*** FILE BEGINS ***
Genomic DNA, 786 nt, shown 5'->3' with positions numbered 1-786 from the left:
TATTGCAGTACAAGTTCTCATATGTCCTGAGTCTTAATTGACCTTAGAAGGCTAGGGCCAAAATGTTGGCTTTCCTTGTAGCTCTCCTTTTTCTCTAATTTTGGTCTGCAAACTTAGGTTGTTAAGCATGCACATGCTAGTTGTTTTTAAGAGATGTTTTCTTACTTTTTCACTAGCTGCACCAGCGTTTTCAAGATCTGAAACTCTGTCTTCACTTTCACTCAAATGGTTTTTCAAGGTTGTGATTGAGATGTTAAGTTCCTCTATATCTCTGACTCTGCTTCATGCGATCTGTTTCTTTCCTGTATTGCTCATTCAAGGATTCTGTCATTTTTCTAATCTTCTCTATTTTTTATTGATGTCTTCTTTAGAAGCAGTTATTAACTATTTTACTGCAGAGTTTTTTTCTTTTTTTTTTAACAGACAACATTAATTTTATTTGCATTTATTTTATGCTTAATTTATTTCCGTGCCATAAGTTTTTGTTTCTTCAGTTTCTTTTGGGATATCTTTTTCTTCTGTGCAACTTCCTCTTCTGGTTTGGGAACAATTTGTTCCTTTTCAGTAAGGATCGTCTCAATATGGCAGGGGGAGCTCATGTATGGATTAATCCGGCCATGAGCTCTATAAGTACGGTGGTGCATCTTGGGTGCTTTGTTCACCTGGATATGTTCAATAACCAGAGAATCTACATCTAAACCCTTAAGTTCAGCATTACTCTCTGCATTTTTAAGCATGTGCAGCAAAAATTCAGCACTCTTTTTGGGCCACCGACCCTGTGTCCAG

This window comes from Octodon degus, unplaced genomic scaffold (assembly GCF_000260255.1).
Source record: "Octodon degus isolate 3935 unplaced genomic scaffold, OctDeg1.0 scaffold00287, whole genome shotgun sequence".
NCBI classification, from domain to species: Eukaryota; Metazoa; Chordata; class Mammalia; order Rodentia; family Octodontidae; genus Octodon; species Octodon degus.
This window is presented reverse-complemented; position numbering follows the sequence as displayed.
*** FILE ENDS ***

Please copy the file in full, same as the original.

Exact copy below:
Genomic DNA, 786 nt, shown 5'->3' with positions numbered 1-786 from the left:
TATTGCAGTACAAGTTCTCATATGTCCTGAGTCTTAATTGACCTTAGAAGGCTAGGGCCAAAATGTTGGCTTTCCTTGTAGCTCTCCTTTTTCTCTAATTTTGGTCTGCAAACTTAGGTTGTTAAGCATGCACATGCTAGTTGTTTTTAAGAGATGTTTTCTTACTTTTTCACTAGCTGCACCAGCGTTTTCAAGATCTGAAACTCTGTCTTCACTTTCACTCAAATGGTTTTTCAAGGTTGTGATTGAGATGTTAAGTTCCTCTATATCTCTGACTCTGCTTCATGCGATCTGTTTCTTTCCTGTATTGCTCATTCAAGGATTCTGTCATTTTTCTAATCTTCTCTATTTTTTATTGATGTCTTCTTTAGAAGCAGTTATTAACTATTTTACTGCAGAGTTTTTTTCTTTTTTTTTTAACAGACAACATTAATTTTATTTGCATTTATTTTATGCTTAATTTATTTCCGTGCCATAAGTTTTTGTTTCTTCAGTTTCTTTTGGGATATCTTTTTCTTCTGTGCAACTTCCTCTTCTGGTTTGGGAACAATTTGTTCCTTTTCAGTAAGGATCGTCTCAATATGGCAGGGGGAGCTCATGTATGGATTAATCCGGCCATGAGCTCTATAAGTACGGTGGTGCATCTTGGGTGCTTTGTTCACCTGGATATGTTCAATAACCAGAGAATCTACATCTAAACCCTTAAGTTCAGCATTACTCTCTGCATTTTTAAGCATGTGCAGCAAAAATTCAGCACTCTTTTTGGGCCACCGACCCTGTGTCCAG

This window comes from Octodon degus, unplaced genomic scaffold (assembly GCF_000260255.1).
Source record: "Octodon degus isolate 3935 unplaced genomic scaffold, OctDeg1.0 scaffold00287, whole genome shotgun sequence".
NCBI classification, from domain to species: Eukaryota; Metazoa; Chordata; class Mammalia; order Rodentia; family Octodontidae; genus Octodon; species Octodon degus.
This window is presented reverse-complemented; position numbering follows the sequence as displayed.